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Grana Padano

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Word to the wise: If Francesco Farris asks you to dinner at his 1940s Bluffview bungalow, say yes, cancel everything and get there as fast as you can.
When it comes to entertaining, Mr. Farris, executive chef at Arcodoro & Pomodoro in Dallas, does not cut corners. His impromptu, everyday dinners are legendary. And on a perfect Monday night in early spring, with birds in the trees and the temperature hitting 80 degrees, Mr. Farris, a native Sardinian, lit his cigarette, let it dangle from his mouth and began cooking for his handful of guests.


The menu this night? Nothing short of a masterpiece: penne pasta with mushrooms sautéed with basil and rosemary; tender, grilled Berkshire pork chops; New Zealand snapper grilled inside a shell of sea salt; a caprese salad with buffalo mozzarella; and, of course, his pizza, prepared with a secret Farris sauce and homemade dough, and fired with mesquite and oak woods inside his handmade brick Renato Oven. The oven was made by Italian craftsman Renato Riccio in Garland, and it's the same brand of oven that is used at the restaurant. The oven can reach 700 F and, at that heat, it only takes a few minutes for the pizza to reach perfection: slightly charred on the bottom, but still soft and gooey on top.

It is Mr. Farris' pride and joy, this oven."Renato built the shell but everything else is with my hands," Mr. Farris says of his concrete and mud oven stand, the centerpiece of his back yard. "I mixed the mud together with some gold -- that's real gold by the way, real gold paint," he says with a laugh. But if you think Mr. Farris is just putting on a show for guests, you're wrong, says Matt Ruibal, who owns Ruibal's Plants of Texas and who is one of Mr. Farris' guests this evening.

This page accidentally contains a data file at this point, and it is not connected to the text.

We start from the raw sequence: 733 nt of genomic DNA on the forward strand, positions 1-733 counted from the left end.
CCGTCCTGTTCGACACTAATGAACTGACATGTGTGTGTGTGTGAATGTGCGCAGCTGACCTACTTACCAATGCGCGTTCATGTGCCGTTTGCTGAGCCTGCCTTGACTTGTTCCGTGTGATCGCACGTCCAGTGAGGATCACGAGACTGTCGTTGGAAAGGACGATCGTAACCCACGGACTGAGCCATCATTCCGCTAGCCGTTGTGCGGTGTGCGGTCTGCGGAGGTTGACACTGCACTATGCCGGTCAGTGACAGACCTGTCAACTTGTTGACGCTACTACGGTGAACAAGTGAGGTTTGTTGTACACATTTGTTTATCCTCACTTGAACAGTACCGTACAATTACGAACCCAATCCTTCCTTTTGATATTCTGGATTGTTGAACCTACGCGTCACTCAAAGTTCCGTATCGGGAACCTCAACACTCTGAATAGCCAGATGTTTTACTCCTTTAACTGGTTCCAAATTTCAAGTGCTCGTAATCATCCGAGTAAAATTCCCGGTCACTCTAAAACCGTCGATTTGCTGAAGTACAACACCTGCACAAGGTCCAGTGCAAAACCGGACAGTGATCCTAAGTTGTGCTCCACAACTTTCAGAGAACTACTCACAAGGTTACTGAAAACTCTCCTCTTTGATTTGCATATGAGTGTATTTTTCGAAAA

"I'll come out to landscape and he'll have opened a bottle of wine and then later it's 'now it's time to eat,' and he'll have pasta and steaks. And if you try to leave he says, 'No, one more [glass], stay, stay, stay,' " Mr. Ruibal says. No wonder Mr. Farris has such an affinity for his friend the gardener, for Mr. Farris grows his own artichokes, sunflowers and tomatoes along with marjoram, rosemary and thyme. But his favorite is the myrtle he grows; he takes the berries and leaves and creates a traditional Sardinian after-dinner liqueur called mirto. Myrtle is a very important herb in the Mediterranean, he explains. For Mr. Farris, casual after-work dinners with five-star menus come naturally. "I don't work because I have to work, I work because I like to work," he says. With the laid-back atmosphere at a Farris party, there's only one rule of the house: Absolutely no one may touch or taste the food before it is finished and ready to be served, which is really no problem since guests usually gather at the outdoor tables, smoke, laugh and drink copious amounts of vino. If it sounds like a grand life, it is. Mr. Farris believes this is what he was born to do -- host and cook and make people happy. In fact, he says, it's a matter of genetics."You don't become a chef, you're born a chef," he says.

By Paige Phelps